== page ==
The Book of Acts | Session 47 | Acts 3:17-39
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The Book of Acts | God’s Revelation of Transition

Session 47 | Acts 14:23-15:3

Acts 14:19-28 | Paul’s First Missionary Journey Concludes

  • Verses 19-22 included in session 46
  • Verse 23 –
    • While these words can be used to support multiple Elders in local churches, it is a weak argument.
      • A literal translation would be, “Having appointed elders by assembly…they commended them to the Lord.”
      • The fact that they appointed multiple Elders can be proven by the grammar. However, whether they appointed multiple Elders in each congregation cannot be proven by the Grammar (nor disproven).
      • In making a determination of the matter, one should consider that Paul, in giving instruction to Timothy, always referred to an Elder in singular, yet always referred to Deacons in plural. If the Elders were a group in the church, it would seem that Paul would have referred to both groups as groups.
    • The word ordained is χειροτονέω [cheirotoneo]. It is a compound of cheir and teino, which is “hand” and “stretch out,” respectively. This implies a vote, selecting the elders “by the uplifted hand.”
      • Note that in Acts 13:48 we were told that, of the Gentiles, as many as were ordained to eternal life believed. In that verse, we noted that the word there was τάσσω [tasso] which is “to set in order.”
      • The English word ordained is used in both circumstances. In neither circumstance (nor anywhere in Acts) is the word used in a Calvinistic sense.
    • This is only the second time we see elders in a non-Jewish sense in the book of Acts, and the word is only seldom used in the Pauline scriptures (four times). Elders are certainly given a role in the local assembly but are not “celebrity status” by any means.
    • This is the only time that fasting is seen in a Christian assembly in the book of Acts (it appears in Acts 27:9 in a Jewish context).
      • It is only seen eight times in the entire New Testament, and only once in Pauline writings in connection to prayer (1 Cor. 7:5). Paul uses it two other occasions in discussion of trials he has endured, but it is likely not a spiritual exercise but rather a physical torment he had to suffer through.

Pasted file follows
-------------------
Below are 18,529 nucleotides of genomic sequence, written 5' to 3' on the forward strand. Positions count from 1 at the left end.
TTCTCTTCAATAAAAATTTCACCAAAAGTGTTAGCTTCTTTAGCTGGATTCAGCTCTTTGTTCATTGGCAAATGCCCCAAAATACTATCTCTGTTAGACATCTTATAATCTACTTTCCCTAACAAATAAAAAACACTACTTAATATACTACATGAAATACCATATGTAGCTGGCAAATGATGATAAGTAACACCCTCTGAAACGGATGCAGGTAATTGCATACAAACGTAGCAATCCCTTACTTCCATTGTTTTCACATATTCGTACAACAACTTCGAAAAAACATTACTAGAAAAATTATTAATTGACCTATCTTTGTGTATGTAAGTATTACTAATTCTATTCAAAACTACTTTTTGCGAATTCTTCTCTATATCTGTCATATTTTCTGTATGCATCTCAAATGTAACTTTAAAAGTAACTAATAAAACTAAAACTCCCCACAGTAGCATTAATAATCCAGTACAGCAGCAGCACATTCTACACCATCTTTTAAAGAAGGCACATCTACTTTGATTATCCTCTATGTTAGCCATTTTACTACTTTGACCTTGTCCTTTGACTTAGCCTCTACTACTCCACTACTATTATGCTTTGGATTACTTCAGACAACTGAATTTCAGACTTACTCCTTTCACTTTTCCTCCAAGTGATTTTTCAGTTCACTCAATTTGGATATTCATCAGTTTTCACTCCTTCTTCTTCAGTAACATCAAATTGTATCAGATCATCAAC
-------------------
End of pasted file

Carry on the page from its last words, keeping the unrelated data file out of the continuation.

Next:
• Strangely, from such scant discussion hundreds of “how to fast” books have been written.
  • Verses 24-28 –
    • Two things are of theological importance in this historical note.
      • First, Paul and Barnabus had a “sending church” and reported back to that church.
        • The church may or may not have paid their expenses, but the team seems to be responsible to that local church.
        • There was no denomination or hierarchy, simply a local church sending a missionary team.
        • While this historic example is not enough to build a doctrine, it is a precedent found in the Scripture for the sending of missionaries.
      • Second, Paul and Barnabus reported to the church at Antioch that God had opened the door of faith unto the Gentiles.
        • Almost every preacher teaches that the door of faith was open to the Gentiles at Acts 2, yet the Scripture actually shows it being opened during Paul’s first missionary journey.
        • The ecclesia at Antioch was a Jewish congregation sending Jewish missionaries to Jews, instructing them about Jesus as Messiah.
        • It was in the midst of this journey that God made a new revelation to Paul. Had the Antioch assembly already known that God had long ago opened the door of faith unto the Gentiles, there would be no need for this bit of information.

          Acts 15:1-3 | The Confrontation at Jerusalem: The Issue

  • Verse 1 –
    • A few background notes to this chapter:
      • The dating of Acts 15 is typically placed about 48-50 AD (thus a full 15 years after Pentecost, using traditional dating, and even more using the other dating methods).
      • The length of time between Pentecost and any discussion about being free from the law speaks to the fact that the Pauline mystery, which included freedom, did not come at Pentecost, but much later.
      • Books like James (and probably Matthew and Mark), and possibly others were written prior to this time, and thus do not reflect the theology of the Acts 15 decisions.
      • This incident is recorded by Paul, written first-hand in Galatians 2:1-14, where we are told that Paul went because of revelation (v. 2) and that this was the first time he spoke the gospel which I preach to the Apostles and the assembly in Jerusalem.
    • The certain men which came down from Judaea were not sent directly by the assembly at Jerusalem. Rather, they were false brethren according to Galatians 2:2.
    • The teaching of these certain men was clear: circumcision according to Mosaic law was required for salvation. This was diametrically opposed to Paul’s Gospel.
  • Verse 2 –
    • Galatians 2:2 says that Paul went by revelation. Here, however, we see that Paul and Barnabus were appointed by the church at Antioch to go.
    • This “conflict” helps us to recognize that by revelation is a reference to the revelation Paul had received (i.e.: the mystery). This aligns with the Greek of Galatians 2:2, which says, “according to revelation.” The church at Antioch sent Paul (and associates), and the revelation was the subject of the meeting to which he was being sent. This Jerusalem council would be the first time there is a discussion of the old group (apostolic) of the new revelation.
  • Verse 3 –
    • The great joy which was displayed by all the brethren appears to be among Jewish congregations (such as the one at Antioch). This goes against the modern scholars who teach us that the Jews had a prejudice against the Gentiles. Even Jerusalem and the Apostles will soon receive the message with joy.
    • It is only the certain men (v. 1) who are false brethren (Gal. 2:2) who are causing the dissension.
KJV: Genesis 1